Journalism Education and the 4 Cs of Skills-Based Standards

    by Sarah Nichols
    October 23, 2014
    Students analyze a variety of newspapers and magazines to compare story packaging and presentation. Photo by Chelsey Burgess.
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    Click the image to see all the stories in our series

    By 10:15 a.m. on a typical Thursday, high school senior Ariella Appleby has conducted a brainstorming session with 16 of her peers, edited a news brief, conferenced with a classmate about style errors and editorializing on Instagram captions, and prepared interview questions for her upcoming in-depth package on school safety.

    Unlike many traditional classrooms in core subject areas, scholastic media offers a dynamic classroom setting in which students have an opportunity to help craft their learning plan.

    She also has addressed at least six Common Core State Standards in the process of these typical editor tasks at Whitney High School in Rocklin, California — but she can’t identify which ones, and she doesn’t want to interrupt the happy hum of students working to ask her fellow staff members.


    “In other classes, teachers drill us almost every day now about which standard is which and what the lesson is meant to teach us. It’s on the board. It’s on every handout. The whole focus is about what a big change we’re making to Common Core. But in journalism [class], we don’t have to talk about it. These are the same things we’ve been doing since my freshman year in Journalism I. We can just focus on doing what we’re doing,” Appleby said.

    Photo by Maddie Savitt.

    Echo editors at St. Louis Park High School in Minnesota list newspaper story assignments on the board after a staff brainstorming session. Photo by Maddie Savitt.

    Her attitude is not uncommon among scholastic journalism educators, many of whom maintain student media is not only “21st century English” but the very essence of the new Common Core: rigorous and relevant skill-based standards with emphasis on the 4Cs of communication, collaboration, creativity and critical thinking.


    “When I forced myself to actually wade through all the skills contained in the Common Core Standards for English Language Arts, I was amazed at how smoothly the skills journalism students work to develop each day connected,” said Jack Kennedy, executive director of the Colorado High School Press Association. “If I were a bit skeptical of the whole CCSS movement before, I quickly changed my mind after that. A lot of media advisers can proudly say that they were ‘Common Core before Common Core.’”

    New name, same set up

    The new standards connect naturally to student media as journalists have the opportunity to serve as objective, skilled interviewers and active listeners. In their roles as media producers, they implement the writing process to plan, produce, revise and edit work — all for an authentic audience, using a variety of platforms, operating within a budget and on deadline.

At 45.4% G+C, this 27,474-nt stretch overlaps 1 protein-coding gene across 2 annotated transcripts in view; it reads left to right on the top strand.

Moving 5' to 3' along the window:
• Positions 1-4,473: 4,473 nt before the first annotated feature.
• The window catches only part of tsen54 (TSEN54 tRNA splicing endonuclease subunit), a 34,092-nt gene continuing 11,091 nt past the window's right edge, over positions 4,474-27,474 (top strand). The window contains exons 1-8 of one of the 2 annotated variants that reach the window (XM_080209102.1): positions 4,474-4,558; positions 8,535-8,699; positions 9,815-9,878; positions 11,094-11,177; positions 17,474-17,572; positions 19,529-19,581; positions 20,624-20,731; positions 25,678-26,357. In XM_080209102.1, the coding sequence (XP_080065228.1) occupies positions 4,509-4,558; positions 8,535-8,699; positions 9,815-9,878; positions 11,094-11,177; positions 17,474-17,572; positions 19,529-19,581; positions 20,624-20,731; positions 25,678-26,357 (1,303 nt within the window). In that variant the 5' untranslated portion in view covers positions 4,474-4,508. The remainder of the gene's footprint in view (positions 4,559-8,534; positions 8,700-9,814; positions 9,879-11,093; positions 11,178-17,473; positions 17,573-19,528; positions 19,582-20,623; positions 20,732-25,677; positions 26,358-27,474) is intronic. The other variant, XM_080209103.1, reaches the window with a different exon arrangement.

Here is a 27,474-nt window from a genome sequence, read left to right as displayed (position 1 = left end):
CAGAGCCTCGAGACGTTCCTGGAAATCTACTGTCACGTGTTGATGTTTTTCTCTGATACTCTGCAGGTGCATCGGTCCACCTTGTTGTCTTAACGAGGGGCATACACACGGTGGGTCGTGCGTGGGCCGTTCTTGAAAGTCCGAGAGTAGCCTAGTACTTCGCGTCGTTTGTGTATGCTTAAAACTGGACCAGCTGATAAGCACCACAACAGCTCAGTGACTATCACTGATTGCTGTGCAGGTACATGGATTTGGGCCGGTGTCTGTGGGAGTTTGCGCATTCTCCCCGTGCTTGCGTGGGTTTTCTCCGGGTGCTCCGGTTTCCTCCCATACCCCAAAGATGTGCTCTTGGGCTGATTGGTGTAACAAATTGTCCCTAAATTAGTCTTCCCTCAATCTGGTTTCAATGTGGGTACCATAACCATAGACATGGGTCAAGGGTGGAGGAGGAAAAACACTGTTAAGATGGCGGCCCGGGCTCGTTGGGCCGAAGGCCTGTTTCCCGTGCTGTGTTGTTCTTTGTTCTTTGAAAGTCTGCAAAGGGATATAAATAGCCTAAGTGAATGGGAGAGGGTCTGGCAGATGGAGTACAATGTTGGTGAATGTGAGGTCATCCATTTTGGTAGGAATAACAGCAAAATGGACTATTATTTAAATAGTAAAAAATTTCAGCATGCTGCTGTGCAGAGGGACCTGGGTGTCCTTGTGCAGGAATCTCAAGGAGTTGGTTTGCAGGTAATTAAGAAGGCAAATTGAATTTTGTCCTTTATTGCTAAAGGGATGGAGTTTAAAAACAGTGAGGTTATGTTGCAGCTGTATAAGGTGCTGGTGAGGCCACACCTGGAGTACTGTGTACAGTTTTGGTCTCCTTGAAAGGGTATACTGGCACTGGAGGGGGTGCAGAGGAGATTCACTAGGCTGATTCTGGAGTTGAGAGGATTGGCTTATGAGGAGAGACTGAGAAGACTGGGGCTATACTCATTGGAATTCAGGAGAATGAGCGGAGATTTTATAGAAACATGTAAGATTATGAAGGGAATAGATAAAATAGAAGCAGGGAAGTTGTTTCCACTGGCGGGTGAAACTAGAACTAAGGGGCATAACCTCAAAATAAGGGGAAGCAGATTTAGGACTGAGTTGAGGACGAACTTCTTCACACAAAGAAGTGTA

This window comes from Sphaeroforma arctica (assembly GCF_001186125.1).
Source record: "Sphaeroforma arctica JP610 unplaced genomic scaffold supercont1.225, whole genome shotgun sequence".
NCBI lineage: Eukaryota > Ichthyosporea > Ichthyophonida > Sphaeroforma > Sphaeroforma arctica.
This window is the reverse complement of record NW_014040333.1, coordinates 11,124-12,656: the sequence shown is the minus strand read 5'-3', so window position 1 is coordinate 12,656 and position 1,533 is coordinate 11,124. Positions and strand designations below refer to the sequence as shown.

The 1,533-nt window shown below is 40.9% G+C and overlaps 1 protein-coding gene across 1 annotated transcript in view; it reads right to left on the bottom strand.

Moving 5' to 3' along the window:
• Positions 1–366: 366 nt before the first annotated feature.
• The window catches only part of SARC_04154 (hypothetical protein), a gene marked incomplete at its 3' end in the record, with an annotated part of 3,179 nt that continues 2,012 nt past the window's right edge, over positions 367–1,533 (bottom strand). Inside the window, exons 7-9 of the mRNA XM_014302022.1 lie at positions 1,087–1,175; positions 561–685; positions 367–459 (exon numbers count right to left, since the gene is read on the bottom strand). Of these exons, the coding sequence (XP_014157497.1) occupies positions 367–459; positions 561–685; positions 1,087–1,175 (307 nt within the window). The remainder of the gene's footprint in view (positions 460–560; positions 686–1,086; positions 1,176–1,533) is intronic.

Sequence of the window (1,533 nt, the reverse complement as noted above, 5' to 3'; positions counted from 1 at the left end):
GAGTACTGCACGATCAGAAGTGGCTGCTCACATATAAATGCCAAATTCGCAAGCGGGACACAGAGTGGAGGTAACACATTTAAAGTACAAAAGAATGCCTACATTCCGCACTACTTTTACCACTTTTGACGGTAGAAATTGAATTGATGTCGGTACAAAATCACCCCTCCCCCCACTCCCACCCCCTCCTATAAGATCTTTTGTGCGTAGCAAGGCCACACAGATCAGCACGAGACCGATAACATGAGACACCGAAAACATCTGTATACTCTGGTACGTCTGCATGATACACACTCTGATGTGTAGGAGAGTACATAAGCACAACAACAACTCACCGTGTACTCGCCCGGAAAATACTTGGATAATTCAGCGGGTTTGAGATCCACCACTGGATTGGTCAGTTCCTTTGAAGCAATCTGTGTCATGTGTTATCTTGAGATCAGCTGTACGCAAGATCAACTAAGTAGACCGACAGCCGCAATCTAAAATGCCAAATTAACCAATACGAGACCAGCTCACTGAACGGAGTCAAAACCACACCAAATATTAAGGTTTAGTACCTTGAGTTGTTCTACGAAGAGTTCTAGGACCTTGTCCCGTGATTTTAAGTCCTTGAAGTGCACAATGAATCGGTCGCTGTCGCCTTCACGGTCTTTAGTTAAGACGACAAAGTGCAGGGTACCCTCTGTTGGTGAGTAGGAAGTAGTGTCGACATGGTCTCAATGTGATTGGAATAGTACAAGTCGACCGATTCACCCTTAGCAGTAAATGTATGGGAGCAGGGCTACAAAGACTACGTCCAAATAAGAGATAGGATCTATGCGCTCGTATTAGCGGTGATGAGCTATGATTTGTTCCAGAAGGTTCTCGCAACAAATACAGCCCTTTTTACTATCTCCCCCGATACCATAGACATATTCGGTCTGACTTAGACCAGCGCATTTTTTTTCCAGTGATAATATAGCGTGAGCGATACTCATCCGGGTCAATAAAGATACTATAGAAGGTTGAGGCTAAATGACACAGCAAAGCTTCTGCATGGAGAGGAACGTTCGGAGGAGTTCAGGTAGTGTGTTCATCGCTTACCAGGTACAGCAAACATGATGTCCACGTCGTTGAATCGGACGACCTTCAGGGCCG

A key shift away from a standardized set of texts for required reading places the focus on skills rather than content. The Common Core State Standards offer flexibility as teachers can select their own nonfiction texts to use for close-reading exercises. Reading an article from The New York Times online, for example, offers an opportunity for text analysis while also connecting to journalistic news writing objectives such as evaluating sources, determining a writer’s purpose and studying tone and style.

    The emphasis on technology to research, collaborate and innovate is not new to student media programs. At World Journalism Preparatory School in Queens, New York, The Blazer staff uses Google Docs to develop story ideas as well as Twitter for collaboration outside of the classroom. The staff recently added Voxer for voice comments on articles on its news website. According to adviser Starr Sackstein, embracing digital tools is all part of the experience.

    “I think the mere teaching of 21st century skills like collaboration and technology use are naturally aligned with the expectations of the core standards,” Sackstein said.

    Additionally, the new standards emphasize students’ ability to use supporting evidence. The standards connect naturally to the research and reporting students do as they analyze documents like public records and evaluate the credibility of sources to craft truthful, accurate stories in their roles as media producers.

    Why it works in the journalism classroom and — for some — may feel like old news, is the element of ownership embedded in student media programs. Unlike many traditional classrooms in core subject areas, scholastic media offer a dynamic classroom setting in which students have an opportunity to help craft their learning plan.